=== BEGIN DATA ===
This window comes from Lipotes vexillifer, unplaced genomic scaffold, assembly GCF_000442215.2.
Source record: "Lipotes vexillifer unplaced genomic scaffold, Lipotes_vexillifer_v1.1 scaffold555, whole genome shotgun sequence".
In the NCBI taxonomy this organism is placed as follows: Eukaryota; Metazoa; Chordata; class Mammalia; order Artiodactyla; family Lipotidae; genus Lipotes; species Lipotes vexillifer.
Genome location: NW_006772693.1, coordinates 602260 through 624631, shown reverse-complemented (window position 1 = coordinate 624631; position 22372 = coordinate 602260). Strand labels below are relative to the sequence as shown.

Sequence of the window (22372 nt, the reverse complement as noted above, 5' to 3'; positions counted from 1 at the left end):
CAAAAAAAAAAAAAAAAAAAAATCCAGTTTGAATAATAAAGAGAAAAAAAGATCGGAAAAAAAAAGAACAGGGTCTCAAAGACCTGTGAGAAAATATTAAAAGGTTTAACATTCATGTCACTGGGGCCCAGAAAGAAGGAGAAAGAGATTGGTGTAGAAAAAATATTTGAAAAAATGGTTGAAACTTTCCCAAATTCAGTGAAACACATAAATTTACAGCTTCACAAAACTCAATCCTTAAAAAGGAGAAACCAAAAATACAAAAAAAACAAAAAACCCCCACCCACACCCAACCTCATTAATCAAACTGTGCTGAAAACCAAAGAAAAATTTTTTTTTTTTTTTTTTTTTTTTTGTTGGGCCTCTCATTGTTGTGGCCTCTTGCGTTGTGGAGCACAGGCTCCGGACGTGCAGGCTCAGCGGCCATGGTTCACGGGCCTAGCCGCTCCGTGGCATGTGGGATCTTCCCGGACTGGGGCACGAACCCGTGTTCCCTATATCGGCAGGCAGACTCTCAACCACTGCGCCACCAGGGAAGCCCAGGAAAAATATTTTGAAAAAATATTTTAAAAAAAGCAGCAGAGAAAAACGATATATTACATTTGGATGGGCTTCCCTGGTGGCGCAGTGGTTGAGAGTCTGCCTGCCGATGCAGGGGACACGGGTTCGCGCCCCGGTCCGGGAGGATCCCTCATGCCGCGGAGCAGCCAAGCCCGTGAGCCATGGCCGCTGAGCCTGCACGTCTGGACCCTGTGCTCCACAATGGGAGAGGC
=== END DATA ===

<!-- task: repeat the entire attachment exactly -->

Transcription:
This window comes from Lipotes vexillifer, unplaced genomic scaffold, assembly GCF_000442215.2.
Source record: "Lipotes vexillifer unplaced genomic scaffold, Lipotes_vexillifer_v1.1 scaffold555, whole genome shotgun sequence".
In the NCBI taxonomy this organism is placed as follows: Eukaryota; Metazoa; Chordata; class Mammalia; order Artiodactyla; family Lipotidae; genus Lipotes; species Lipotes vexillifer.
Genome location: NW_006772693.1, coordinates 602260 through 624631, shown reverse-complemented (window position 1 = coordinate 624631; position 22372 = coordinate 602260). Strand labels below are relative to the sequence as shown.

Sequence of the window (22372 nt, the reverse complement as noted above, 5' to 3'; positions counted from 1 at the left end):
CAAAAAAAAAAAAAAAAAAAAATCCAGTTTGAATAATAAAGAGAAAAAAAGATCGGAAAAAAAAAGAACAGGGTCTCAAAGACCTGTGAGAAAATATTAAAAGGTTTAACATTCATGTCACTGGGGCCCAGAAAGAAGGAGAAAGAGATTGGTGTAGAAAAAATATTTGAAAAAATGGTTGAAACTTTCCCAAATTCAGTGAAACACATAAATTTACAGCTTCACAAAACTCAATCCTTAAAAAGGAGAAACCAAAAATACAAAAAAAACAAAAAACCCCCACCCACACCCAACCTCATTAATCAAACTGTGCTGAAAACCAAAGAAAAATTTTTTTTTTTTTTTTTTTTTTTTTGTTGGGCCTCTCATTGTTGTGGCCTCTTGCGTTGTGGAGCACAGGCTCCGGACGTGCAGGCTCAGCGGCCATGGTTCACGGGCCTAGCCGCTCCGTGGCATGTGGGATCTTCCCGGACTGGGGCACGAACCCGTGTTCCCTATATCGGCAGGCAGACTCTCAACCACTGCGCCACCAGGGAAGCCCAGGAAAAATATTTTGAAAAAATATTTTAAAAAAAGCAGCAGAGAAAAACGATATATTACATTTGGATGGGCTTCCCTGGTGGCGCAGTGGTTGAGAGTCTGCCTGCCGATGCAGGGGACACGGGTTCGCGCCCCGGTCCGGGAGGATCCCTCATGCCGCGGAGCAGCCAAGCCCGTGAGCCATGGCCGCTGAGCCTGCACGTCTGGACCCTGTGCTCCACAATGGGAGAGGC